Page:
09/22/06 - Could it be? Yes, I believe it is! Another new structure!

Man, I love getting bright ideas, but I'm afraid I've used up my quota for the year this time. I've been wondering for weeks just how in blazes I was going to fit some kind of industry in that skinny little 3/4" strip of open space I left myself along the western edge of the layout. When suddenly it dawns on me, cripes, I was the one who de-bigulated the layout over there, what's stopping me from re-bigulating it and giving myself some room to work with? Well, apparantly the answer is "nothing, stupid". So, I cut myself a couple of strips of foam and added 1 1/4" inches of width to the lip of the layout along the western siding. Voila, back in business!

The next problem- what the heck to put there? Walther's has a ton of really cool backboard industries in HO, but naturally only a couple in N scale (and lame ones at that). Model Tech Studios has a much wider selection of what they call "3D Background Kits", but none of them were really jumping out and grabbing me by the lapels. Really, all I wanted was a big, nondescript, rectangular building with windows and loading docks, but nobody makes anything like that (not that I could find, anyway). I toyed briefly with the idea of scratch-building something, but having zero experience in that particular field, I was not optomistic about the potential results (especially after my misadventures with Rix's yard office kit). Then it dawns on me - what about the Cornerstone "Grain Elevator" kit? I've always been a big fan of that particular kit (I suppose because you see similar elevators around every other corner up here in Minnesota), but it's so danged big it's always a challenge finding a place for it on small layouts like mine. But shoot, it's like it was made to go along a backboard, it's just a matter of slimming it down some.

Never having done any sort of major kitbashing before, I had no idea how one goes about modifying a styrene kit to suit one's own particular needs. However, after a bit of research, it turns out to be surprisingly simple. Basically all you do is "score and snap" - take an Exacto knife and a straight edge and scribe a line where you want to cut a particular piece and then snap it in two. And once I got going, I was surprised by just how easy the whole process turned out to be. Especially on this kit, which almost seems to have been designed with this very possibility in mind.

Once I'd cut all of the pieces exactly in half, I glued all of the white sections together and sprayed them with flat white paint to kill the plastic shine. Next, I glued on the gray pieces, applied the decals and sprayed the whole thing with flat finish. Finally, I applied some Bragdon rust and gray to the "metal" bits.

Now I have a perfectly sized 1.5" thick grain elevator to mount along the western backboard. And the beauty part is that I get eight silos this way instead of four. So wow, what a relief to get that particular problem solved. Now it's just a matter of attaching some backboards and then figuring what to cover them with (probably Walthers "Instant Horizons", but I won't have to worry about that for a while yet).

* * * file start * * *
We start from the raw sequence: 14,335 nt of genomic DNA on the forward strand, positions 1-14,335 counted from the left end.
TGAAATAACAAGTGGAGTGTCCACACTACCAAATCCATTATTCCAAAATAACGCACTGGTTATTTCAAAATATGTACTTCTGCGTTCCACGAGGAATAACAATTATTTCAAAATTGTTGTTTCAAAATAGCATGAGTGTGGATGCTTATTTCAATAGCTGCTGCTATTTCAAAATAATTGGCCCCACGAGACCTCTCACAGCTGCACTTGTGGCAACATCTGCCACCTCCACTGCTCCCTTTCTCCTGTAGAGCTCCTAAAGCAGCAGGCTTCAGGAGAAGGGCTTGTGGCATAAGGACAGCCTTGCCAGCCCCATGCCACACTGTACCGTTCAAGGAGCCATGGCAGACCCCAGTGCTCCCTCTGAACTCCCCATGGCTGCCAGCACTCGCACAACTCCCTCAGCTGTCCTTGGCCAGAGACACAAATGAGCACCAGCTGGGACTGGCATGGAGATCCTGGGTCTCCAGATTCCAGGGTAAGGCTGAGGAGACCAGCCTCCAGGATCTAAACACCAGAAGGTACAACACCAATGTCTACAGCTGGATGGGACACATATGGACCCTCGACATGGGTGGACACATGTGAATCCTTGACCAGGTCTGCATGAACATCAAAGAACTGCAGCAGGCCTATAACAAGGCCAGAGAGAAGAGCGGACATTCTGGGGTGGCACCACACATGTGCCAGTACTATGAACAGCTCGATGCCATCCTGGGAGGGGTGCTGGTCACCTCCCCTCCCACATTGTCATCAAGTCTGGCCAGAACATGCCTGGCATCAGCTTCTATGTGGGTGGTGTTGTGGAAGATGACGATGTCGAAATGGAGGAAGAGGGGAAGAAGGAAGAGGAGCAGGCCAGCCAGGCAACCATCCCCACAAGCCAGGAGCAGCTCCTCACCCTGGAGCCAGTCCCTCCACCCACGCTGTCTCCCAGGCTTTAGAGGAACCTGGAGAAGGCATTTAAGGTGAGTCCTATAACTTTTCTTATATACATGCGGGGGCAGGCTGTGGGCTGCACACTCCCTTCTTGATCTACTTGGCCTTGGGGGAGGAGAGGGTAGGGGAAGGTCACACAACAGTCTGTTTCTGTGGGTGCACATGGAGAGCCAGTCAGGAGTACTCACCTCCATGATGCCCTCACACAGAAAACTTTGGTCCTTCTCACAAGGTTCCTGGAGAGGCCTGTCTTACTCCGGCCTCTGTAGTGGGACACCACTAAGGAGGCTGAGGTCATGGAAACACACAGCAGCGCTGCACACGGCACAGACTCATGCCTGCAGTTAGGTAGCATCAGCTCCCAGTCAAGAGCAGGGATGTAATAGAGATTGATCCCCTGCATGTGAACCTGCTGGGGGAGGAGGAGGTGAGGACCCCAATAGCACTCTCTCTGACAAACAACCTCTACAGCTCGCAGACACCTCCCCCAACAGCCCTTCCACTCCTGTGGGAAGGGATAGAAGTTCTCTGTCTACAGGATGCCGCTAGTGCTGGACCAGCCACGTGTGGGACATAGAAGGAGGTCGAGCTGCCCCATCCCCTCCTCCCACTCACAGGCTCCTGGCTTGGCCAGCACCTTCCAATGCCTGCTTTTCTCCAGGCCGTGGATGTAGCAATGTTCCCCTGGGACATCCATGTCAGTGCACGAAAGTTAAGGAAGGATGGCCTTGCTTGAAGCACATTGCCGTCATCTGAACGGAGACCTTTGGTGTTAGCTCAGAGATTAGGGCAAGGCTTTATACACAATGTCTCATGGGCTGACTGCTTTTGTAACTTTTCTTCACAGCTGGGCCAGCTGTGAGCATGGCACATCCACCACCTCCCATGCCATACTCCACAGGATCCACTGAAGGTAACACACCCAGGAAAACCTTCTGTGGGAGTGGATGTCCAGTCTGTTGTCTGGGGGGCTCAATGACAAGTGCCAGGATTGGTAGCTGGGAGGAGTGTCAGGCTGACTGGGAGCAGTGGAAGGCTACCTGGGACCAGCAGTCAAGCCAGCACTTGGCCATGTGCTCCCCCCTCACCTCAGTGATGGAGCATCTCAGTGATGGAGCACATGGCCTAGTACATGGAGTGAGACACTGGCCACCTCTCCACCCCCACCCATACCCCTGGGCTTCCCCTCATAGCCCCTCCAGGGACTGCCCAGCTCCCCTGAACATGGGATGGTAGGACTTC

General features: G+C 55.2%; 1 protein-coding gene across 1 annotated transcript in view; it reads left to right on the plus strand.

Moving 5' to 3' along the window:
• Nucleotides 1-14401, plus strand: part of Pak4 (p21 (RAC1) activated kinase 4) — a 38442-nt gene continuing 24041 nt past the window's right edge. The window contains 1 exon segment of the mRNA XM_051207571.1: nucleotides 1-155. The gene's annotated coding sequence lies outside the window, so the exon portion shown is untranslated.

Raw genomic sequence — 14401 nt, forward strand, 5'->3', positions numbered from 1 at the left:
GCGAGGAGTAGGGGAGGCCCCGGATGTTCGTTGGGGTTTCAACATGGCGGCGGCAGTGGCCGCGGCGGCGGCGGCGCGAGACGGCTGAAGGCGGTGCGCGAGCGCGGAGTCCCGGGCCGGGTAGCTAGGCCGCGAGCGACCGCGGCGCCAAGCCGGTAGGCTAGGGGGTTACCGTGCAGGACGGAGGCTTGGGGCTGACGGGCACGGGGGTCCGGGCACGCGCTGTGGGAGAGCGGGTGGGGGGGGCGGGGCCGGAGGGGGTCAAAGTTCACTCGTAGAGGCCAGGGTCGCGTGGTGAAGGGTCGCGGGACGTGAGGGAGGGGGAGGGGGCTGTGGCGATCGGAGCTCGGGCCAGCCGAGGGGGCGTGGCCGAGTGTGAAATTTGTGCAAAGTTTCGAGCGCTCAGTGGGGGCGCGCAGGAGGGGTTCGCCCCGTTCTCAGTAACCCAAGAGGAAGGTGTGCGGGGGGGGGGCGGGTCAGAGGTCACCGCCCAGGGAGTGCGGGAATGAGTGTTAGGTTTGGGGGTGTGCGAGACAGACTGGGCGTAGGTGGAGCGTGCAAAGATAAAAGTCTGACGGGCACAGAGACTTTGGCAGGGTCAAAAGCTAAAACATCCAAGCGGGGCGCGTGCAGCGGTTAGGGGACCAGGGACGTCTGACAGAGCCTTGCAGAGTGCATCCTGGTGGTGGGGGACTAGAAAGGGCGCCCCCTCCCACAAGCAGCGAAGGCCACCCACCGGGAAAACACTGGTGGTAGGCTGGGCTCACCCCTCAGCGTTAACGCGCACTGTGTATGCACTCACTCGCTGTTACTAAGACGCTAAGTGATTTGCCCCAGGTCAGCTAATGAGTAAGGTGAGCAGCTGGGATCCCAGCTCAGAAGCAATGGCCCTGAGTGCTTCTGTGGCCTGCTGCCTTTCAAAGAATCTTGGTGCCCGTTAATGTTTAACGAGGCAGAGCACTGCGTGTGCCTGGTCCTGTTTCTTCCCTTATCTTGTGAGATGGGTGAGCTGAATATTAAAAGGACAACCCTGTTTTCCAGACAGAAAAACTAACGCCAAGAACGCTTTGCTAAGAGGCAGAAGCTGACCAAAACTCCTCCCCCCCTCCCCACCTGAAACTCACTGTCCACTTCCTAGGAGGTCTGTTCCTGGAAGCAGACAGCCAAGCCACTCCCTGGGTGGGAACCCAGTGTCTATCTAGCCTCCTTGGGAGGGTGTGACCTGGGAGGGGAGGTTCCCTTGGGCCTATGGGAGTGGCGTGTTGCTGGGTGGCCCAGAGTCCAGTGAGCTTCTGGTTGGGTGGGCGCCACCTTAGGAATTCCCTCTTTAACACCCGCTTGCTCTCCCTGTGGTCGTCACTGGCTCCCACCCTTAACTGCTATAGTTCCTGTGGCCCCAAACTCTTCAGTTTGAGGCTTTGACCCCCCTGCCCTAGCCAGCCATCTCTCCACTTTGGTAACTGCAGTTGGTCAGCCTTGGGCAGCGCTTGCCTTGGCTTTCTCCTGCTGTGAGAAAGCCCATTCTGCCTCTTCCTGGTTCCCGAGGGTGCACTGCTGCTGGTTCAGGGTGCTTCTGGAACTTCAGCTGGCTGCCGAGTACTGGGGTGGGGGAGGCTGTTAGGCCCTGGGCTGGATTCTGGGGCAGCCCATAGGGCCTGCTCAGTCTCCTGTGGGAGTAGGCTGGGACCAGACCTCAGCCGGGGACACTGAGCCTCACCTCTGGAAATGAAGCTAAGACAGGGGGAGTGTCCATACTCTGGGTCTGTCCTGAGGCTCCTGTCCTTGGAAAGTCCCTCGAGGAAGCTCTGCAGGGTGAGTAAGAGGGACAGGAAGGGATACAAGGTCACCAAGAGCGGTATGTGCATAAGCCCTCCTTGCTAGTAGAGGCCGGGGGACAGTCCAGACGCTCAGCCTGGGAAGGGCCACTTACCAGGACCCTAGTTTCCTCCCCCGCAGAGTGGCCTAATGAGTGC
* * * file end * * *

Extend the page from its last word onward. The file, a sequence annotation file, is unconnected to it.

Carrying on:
10/03/06 - God, I'm so embarassed...

Once again I've taken the easy way out and purchased preconstructed buildings. O the shame! But, what can I say? There's a huge dearth of generic railyard buildings out there in N scale, and this new Cornerstone assortment is just what I needed to (almost) finish off my yard. Believe me, if these were available as a kit I would have gone that route, but they're not. So, sue me!

In my defense, I did go ahead and hit them with weatherwash and Bragdon powder. So, y'know, don't hate me too much (sniff, poke-at-ground-with-toe).

10/04/06 - And then there was... more industry!

I'm finally getting on with the planning/placement of my major industries, and no friggin' pussyfooting around either - this Cornerstone "Superior Paper" kit is a real eye-grabbing centerpiece. And if it's not the most acreage-eating kit ever to grace N scale, it's certainly in the top three. Unfortunately, it's my understanding that the SP kit is currently "retired" (temporarily out of production), so you do have to kind of scrounge around a bit to find one. I scored one at Ye Olde LHS and wound up paying full retail, but, ah well, so it goes.

Despite its size, the kit goes together pretty rapidly (and easily). Once assembled, I sprayed the rooftop tanks and catwalks with "flat white", the pulp tanks with "concrete" and the air conditioner units with "dark green". Next, I sprayed the smokestacks flat white, then masked out the stripes and sprayed on Testor's "flat red". Now, I've never had much success in the past with masking and multicolor painting, and sure enough, my first attempt was a miserable failure. The red paint bled underneath my masking, resulting in a big ugly mess. So, I soaked the two stacks in Pine Sol to strip the paint and then took another whack at it. This time I made sure the masking was good and tight and then sprayed the red on very sparingly (just a quick spritz, then move on). This worked out ace, so I guess the secret is to not overspray. Lastly, I brushed "CN gray" along the the bases of the buildings.

After that I unfortunately fell victim to alzeheimer's or something and applied the decals and dull coat before putting on the weatherwash. Oops! I forgot that the alcohol-based weatherwash does funky things to dull coat (makes it cloudy), so I wound up having to rather severly weather the whole thing with Bragdon powder to cover up the cloudy areas (and as a result, virtually obliterated the decals). Still, it's a paper mill, so I think the extra grunginess works.